Intel Capital, the corporate venture capital arm of Intel, the world's largest-chip maker, has invested $9.5 billion in 1,050 companies till now. The VC arm of Intel had a relatively slow year (2009) with startups hesitating to raise equity due to fears of lower valuations in a downturn. But, the firm is expecting a better deal year in 2010 and is eyeing opportunities in the emerging BRIC (Brazil, Russia, India and China) markets, says Arvind Sodhani, president, Intel Capital and Ex-VP, Intel Corporation. In an interview with VCCircle on the sidelines of the Intel Capital CEO Summit 2009 in Huntington Beach, California, the 54-year-old Sodhani said, innovation in technology will lead recovery. Excerpts:-
Intel Capital has invested over $200 million over 102 deals in 2009 so far. What is your outlook for 2010?
In 2008, we invested $1.59 billion over 169 deals including a billion dollars in Clearwire (a US-based wireless broadband service provider). Till November this year, we have invested above $200 million. Clearly, we are not going to invest as much as we did last year. Many companies have been unwilling to seek capital. My guess is that 2010 will be a bigger deal year for us. But, it is very difficult to predict how much we will invest as it is a function of lot of variants: companies have to seek financing, meet our strategic objectives, financial viability test and diligence. We are likely to see more deal flow.
Do you see any geographies leading deal flow?
In 2008, Intel Capital invested about $1.59 billion in 169 investments with approximately 62% of funds (excluding Clearwire) invested outside North America. A lot of our investments are currently going to China, India and South East Asia. We have a small presence in the Middle-East. We are driven by the fact that innovation takes place all over in the world. BRIC countries and emerging markets are going to experience higher rates of growth. But, the challenge is that we need technology that is specific to these markets. These factors position us to invest in BRIC countries and emerging markets. We have large teams in China and India and people in Korea, Japan, Singapore and Taiwan. We have more investments going into that part of the world.
Do you see valuations correcting?
Valuations have come down from levels reached in 2008 and 2007. I can’t make predictions about 2010. The valuations are somewhat benchmarked to the equity valuations, which have gone up this year.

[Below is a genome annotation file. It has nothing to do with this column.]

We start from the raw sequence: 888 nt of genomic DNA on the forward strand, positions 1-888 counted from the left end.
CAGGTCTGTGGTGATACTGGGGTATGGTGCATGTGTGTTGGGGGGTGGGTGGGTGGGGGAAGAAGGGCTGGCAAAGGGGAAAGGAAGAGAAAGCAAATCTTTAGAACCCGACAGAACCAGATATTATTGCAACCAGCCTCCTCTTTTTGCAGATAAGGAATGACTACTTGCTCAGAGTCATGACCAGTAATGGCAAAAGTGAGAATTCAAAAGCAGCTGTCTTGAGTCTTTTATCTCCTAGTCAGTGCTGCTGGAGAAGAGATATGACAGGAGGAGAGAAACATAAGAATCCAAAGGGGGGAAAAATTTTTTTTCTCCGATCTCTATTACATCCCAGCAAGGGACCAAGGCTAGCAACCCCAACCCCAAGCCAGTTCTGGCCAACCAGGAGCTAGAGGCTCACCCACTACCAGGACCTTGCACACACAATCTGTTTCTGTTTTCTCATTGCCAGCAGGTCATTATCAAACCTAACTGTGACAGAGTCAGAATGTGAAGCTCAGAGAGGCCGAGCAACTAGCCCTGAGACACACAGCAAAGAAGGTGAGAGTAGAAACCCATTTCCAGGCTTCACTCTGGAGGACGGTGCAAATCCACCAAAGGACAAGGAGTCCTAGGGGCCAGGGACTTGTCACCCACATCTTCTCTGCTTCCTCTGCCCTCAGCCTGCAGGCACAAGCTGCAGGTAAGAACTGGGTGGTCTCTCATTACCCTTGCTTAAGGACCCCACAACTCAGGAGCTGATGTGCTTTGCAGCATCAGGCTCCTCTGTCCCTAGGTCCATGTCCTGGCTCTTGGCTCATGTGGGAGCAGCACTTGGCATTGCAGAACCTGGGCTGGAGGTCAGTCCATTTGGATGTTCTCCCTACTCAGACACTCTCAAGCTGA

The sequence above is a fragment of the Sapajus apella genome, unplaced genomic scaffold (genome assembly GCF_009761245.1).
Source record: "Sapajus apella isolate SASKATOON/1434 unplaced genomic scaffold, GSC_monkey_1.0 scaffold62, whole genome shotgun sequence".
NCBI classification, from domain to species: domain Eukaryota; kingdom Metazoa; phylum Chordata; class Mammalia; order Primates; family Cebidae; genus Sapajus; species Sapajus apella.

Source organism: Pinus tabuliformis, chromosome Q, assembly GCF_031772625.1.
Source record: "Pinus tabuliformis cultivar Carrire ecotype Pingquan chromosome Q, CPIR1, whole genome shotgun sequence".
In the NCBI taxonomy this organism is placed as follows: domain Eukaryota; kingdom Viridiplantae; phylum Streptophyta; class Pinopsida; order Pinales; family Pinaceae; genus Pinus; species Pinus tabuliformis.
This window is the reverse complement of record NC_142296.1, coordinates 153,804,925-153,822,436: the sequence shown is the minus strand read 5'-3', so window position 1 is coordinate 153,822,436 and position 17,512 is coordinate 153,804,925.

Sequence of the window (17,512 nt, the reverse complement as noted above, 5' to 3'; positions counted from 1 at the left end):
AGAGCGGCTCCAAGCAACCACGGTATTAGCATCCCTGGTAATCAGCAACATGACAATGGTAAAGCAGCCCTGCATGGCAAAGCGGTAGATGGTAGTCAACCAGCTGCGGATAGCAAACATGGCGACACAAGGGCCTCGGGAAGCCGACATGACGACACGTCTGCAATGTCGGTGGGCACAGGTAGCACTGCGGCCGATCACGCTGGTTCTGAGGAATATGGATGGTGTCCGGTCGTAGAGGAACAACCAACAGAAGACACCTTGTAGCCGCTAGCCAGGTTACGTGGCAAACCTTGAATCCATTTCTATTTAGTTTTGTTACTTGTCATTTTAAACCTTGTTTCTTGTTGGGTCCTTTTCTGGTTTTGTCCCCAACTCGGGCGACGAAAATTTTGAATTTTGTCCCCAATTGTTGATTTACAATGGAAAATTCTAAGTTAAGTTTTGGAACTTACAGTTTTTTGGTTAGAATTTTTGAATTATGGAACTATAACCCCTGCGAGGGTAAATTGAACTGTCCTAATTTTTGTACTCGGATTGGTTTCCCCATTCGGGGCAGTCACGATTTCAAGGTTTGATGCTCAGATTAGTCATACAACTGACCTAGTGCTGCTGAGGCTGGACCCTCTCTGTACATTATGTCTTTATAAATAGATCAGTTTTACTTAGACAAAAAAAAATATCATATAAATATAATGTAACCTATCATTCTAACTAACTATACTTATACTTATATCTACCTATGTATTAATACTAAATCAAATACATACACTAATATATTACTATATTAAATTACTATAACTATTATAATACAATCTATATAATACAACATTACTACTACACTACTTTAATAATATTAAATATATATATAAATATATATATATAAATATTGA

How is Intel Capital different from other corporate VCs?
The most unique way in which we help our portfolio companies is by introducing them to their customers. We are a global investor. We invest in more countries than anybody including all VCs. We are a technology company and we help our portfolio companies with technology and M&A roadmaps. We are active on their boards.
Any particular sectors where you are comfortably placed to leverage the upturn?
The keyword remains innovation and it is the most critical part of our investment strategy. We remain focussed on data centres, enterprise sector and mobility. Consumer internet, software as a service, cleantech and education are of interest to us.
What are the key takeaways from the challenging environment?
Investing in startup companies is inherently a risky proposition. The survival rate and success of these companies are a function of the economic environment. We do have a challenging economic environment currently, more so, in some parts of the world. When you are an investor, particularly in the innovation space, you cannot back off during periods of downturn. (Intel Capital announced 10 follow-on investments this year including two in India, Financial Information Network & Operations Pvt. Ltd, a biometric smartcard-enabled banking solutions, and Wortal Inc, a local entertainment events portal Buzzintown.com). You have to be consistent and persistent during such periods, particularly because they provide the opportunity to have better valuations. Innovation does not stop because there is a slowdown. Creative minds continue to think and come up with better ideas. In fact, innovation solves some of the problems during the downturn.
Is Intel Capital adopting a cautious approach by favouring more late stage deals?
We are a stage-agnostic investor and we make investments from pre-revenue to a pre-IPO company. We have invested in 1,050 companies till now over 20 years and our teams understand investing at various levels. Obviously, a pre-revenue company is riskier than a pre-IPO company. We evaluate companies on the risks they represent. We look at a company on its own merit.
You have said there is a tsunami of social media networks. What is the opportunity that this presents?
These trends will change the way companies advertise and build their brands. This is changing the face of internet and the way we conduct our lives, communicate, shop and so on. That will have repercussions across the board and it will require bigger data centres and networks. As a fall-out, energy efficiency and cleantech will become important. Going forward, companies will have to look at creating new ways of power generation and optimising it.
Shrija Agrawal of VCCircle attended the event held in Huntington Beach, California on Intel Capital’s hospitality.
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